Passing Away of a Hermit

Text by Swosti Rajbhandari Kayastha / Photo: ROSHAN MISHRA

Almost a year ago, in November 2017, I went to meet Manuj Babu Mishra to talk to him about an exhibition of Nepalese contemporary art to be held in Europe in 2019. A signboard at the entrance of his house has the word ‘Hermitage’ on it. And as we all know, hermitage is an abode of a hermit. And, a hermit is a person who has retired from society or someone confined to solitude. This is exactly what the Manuj Babu Mishra did almost 30 years ago. And he had his reasons…

Orphaned at a very young age, Mishra saw life closely at a very young age. He and his younger brother, aged eight, were left to fend for themselves. Every help offered seemed to have ulterior motives. Through the hardships he faced, he lost faith in God, thus giving birth to the rebel and atheist that we all know Manuj Babu Mishra as! Being the older brother, he took full responsibility of his younger sibling, and even completed his SLC later than his younger brother. After completing his BFA from College of Arts and Crafts, Dhaka, in 1969, he took up a government job at Janak Siksha Samagri Kendra. However, he gave up a good government job and the comforts that came with it to continue his art. He always felt that his life was more meaningful than the mundane office routine and signings papers.

He started teaching art at Lalit Kala Campus, Kathmandu, where emerging artists adored him. During that time, there was a political change in Nepal, the democratic movement…with many unfulfilled promises. Unsatisfied and distressed by the course of events, he confined himself to the boundaries of his home, specifically the studio, on the ground floor of his house. This was a rebellious reaction against the socio-political structure, and his stubborn nature gave way to this confinement that he lived in for the rest of his life. However, the brilliant creations that came forth, I feel, are the result of his withdrawal from the selfish, superficial, and corrupt world, which gave him time to reflect and give full expression to his thoughts.

A very disciplined man by nature, he followed a strict routine thenceforth. He usually woke up at 2-3 a.m. every morning, but of late, around 4 a.m., took a short walk in the garden with a couple of stretches, and then seated himself in his chair and started his engagement with art. He ate his breakfast, lunch, tea, and dinner in his studio, not disturbing his artistic productions. Painting for him was a medium to release the discontentment of his mind and heart. Unlike many other Nepali artists, he painted a lot of self portraits, mostly with horns. One would think of the devil, but his son Roshan believes the horn to be associated to that of the bull, who is characterized by a stubborn nature. The bull is the mount of Lord Siva, a common subject in his paintings. Other subjects being: Lord Siva as the destroyer, the trident, demonic figures, missiles, bombs, war, destruction, and other horrific objects.

In the late 1990s, a particular workshop asking artists to paint their version of the Mona Lisa, opened another chapter in his life. His obsession with Mona Lisa led to innumerable paintings of her, sometimes alone, sometimes with him, and sometimes with his devilish creations. His passion for her compelled him to make an extensive research on Leonardo da Vinci, the creator. Although many writers have their own interpretation of his relationship with her, his younger son Roshan mentions this relationship to be the unexpressed love and affection for his wife. Roshan sees in Manju Babu’s Mona Lisa, a reflection of his mother, her jewelry, her beads, her clothes, and her nuances. And, if one observes closely, it seems true.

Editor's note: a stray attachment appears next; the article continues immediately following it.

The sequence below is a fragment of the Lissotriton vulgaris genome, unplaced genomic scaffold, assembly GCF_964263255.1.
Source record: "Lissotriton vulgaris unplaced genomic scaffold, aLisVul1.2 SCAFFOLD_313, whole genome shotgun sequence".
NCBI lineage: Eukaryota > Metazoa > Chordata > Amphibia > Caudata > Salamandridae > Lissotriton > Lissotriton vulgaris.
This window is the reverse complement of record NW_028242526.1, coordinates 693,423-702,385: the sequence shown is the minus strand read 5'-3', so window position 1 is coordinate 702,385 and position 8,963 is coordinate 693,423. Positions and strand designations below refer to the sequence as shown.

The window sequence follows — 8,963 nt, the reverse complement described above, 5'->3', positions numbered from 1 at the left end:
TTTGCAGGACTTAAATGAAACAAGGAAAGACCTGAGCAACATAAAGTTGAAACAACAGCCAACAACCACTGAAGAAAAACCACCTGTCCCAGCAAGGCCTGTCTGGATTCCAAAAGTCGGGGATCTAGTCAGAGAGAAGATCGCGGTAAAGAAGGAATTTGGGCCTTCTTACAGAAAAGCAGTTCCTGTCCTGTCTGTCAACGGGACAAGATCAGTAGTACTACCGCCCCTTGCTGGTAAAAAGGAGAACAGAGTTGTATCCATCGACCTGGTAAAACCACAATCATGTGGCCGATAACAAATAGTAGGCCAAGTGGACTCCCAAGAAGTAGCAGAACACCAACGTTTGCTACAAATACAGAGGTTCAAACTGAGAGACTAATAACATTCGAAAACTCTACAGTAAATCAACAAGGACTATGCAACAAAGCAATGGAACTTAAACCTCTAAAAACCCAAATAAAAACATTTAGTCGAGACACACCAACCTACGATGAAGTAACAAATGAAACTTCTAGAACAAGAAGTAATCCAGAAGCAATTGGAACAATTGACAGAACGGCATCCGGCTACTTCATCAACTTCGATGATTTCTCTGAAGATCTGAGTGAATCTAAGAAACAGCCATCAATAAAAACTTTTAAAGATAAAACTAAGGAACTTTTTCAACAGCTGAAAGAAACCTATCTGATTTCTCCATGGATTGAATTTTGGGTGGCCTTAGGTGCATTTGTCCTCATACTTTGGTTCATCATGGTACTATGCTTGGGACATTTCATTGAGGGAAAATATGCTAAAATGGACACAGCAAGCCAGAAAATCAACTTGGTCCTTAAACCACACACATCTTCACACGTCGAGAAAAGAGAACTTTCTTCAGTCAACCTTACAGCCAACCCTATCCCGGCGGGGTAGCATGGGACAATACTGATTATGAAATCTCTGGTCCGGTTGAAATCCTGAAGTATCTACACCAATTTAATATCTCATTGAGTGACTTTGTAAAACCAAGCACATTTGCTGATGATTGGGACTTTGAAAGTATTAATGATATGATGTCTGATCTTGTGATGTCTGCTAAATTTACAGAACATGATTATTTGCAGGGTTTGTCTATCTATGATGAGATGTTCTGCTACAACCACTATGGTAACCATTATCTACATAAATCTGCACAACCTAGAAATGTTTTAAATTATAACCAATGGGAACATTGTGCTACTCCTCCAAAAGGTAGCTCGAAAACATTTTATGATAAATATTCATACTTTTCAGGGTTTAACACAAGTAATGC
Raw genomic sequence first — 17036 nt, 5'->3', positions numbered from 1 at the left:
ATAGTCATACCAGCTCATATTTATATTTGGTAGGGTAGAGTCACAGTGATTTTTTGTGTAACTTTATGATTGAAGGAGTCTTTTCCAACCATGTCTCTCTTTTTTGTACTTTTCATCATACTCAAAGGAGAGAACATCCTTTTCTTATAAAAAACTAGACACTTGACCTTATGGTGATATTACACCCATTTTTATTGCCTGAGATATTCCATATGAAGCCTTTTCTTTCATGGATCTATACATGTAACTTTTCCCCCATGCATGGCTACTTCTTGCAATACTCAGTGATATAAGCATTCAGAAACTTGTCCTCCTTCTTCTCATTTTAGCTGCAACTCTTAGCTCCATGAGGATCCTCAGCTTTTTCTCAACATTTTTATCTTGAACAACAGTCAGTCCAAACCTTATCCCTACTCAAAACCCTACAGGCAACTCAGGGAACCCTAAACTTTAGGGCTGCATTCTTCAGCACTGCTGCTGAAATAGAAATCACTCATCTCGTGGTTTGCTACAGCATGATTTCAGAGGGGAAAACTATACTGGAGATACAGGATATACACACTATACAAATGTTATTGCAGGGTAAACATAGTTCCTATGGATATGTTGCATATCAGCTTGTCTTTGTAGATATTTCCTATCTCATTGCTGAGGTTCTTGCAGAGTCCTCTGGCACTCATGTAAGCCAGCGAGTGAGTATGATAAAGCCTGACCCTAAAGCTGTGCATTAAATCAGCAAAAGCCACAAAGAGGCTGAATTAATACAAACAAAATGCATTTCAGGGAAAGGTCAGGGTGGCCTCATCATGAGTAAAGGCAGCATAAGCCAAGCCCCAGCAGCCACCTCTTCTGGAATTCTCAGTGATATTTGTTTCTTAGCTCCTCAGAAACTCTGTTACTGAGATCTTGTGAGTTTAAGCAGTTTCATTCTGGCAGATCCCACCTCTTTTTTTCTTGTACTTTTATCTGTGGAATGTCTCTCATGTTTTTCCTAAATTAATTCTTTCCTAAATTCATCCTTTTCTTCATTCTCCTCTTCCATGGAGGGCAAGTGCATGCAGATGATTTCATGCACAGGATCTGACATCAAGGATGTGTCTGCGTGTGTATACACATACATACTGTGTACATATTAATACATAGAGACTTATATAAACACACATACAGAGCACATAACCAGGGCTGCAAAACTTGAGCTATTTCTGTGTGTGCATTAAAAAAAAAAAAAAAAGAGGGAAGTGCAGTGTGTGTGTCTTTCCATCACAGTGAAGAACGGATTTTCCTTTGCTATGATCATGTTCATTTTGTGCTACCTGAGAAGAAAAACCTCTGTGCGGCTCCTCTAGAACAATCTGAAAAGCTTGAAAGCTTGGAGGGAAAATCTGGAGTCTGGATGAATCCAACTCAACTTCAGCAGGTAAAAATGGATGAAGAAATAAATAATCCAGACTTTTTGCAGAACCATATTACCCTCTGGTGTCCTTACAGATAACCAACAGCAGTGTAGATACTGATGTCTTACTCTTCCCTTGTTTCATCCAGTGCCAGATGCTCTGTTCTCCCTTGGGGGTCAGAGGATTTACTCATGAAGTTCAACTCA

Roshan also expresses that, his mother was Mishra’s muse, every female image his father has ever drawn or painted are in some form or other expressions of his mother. During the times when Mishra was young and just married, it was not socially accepted to express love and affection, verbally or physically, in the presence of others, so just as his other paintings are the expressions of his mind, based on his experiences in life, I believe his obsession with Mona Lisa could be the visual expressions of his unspoken love for his wife. He lovingly called her ‘Pokchi’.

Mishra often expressed that no one would buy his paintings, because they are reflections of his dissatisfactions and filled with subjects and objects of violence, injustice, and other similar topic. That was modesty speaking, however. The truth is that, his paintings are in high demand and famous in Nepal and beyond. A true artist, his expressions also found ways in essays, all related to art. With almost 20 books to his credit, his books are much sought after by the art students for their academic course.

He passed away on August 8, 2018. Being an atheist, he wanted a simple cremation, without ceremonies. However, a five-day mourning ritual was conducted, and now Mishra rests in his heavenly abode.

Roshan, who is currently the director of Taragoan Museum, had been living with his father, and because he chose to take the profession of his father, stayed the closest to him, although he has two older sisters and an elder brother. He says that his father was more of a mentor to him than a father, and thus sees the artist in himself. He has plans to memorialize his father’s art and contribution though a museum. With him are almost 150 paintings and numerous sketches. He plans to build a narrative around each painting that will connect the viewer to each object depicted. He is aware that this project should already be making headway, and definitely all those in the art field and beyond can’t wait to see this project materialize!

Swosti Rajbhandari KayasthA
The author is a scholar in Nepalese culture, with special interest in art & iconography. She can be reached at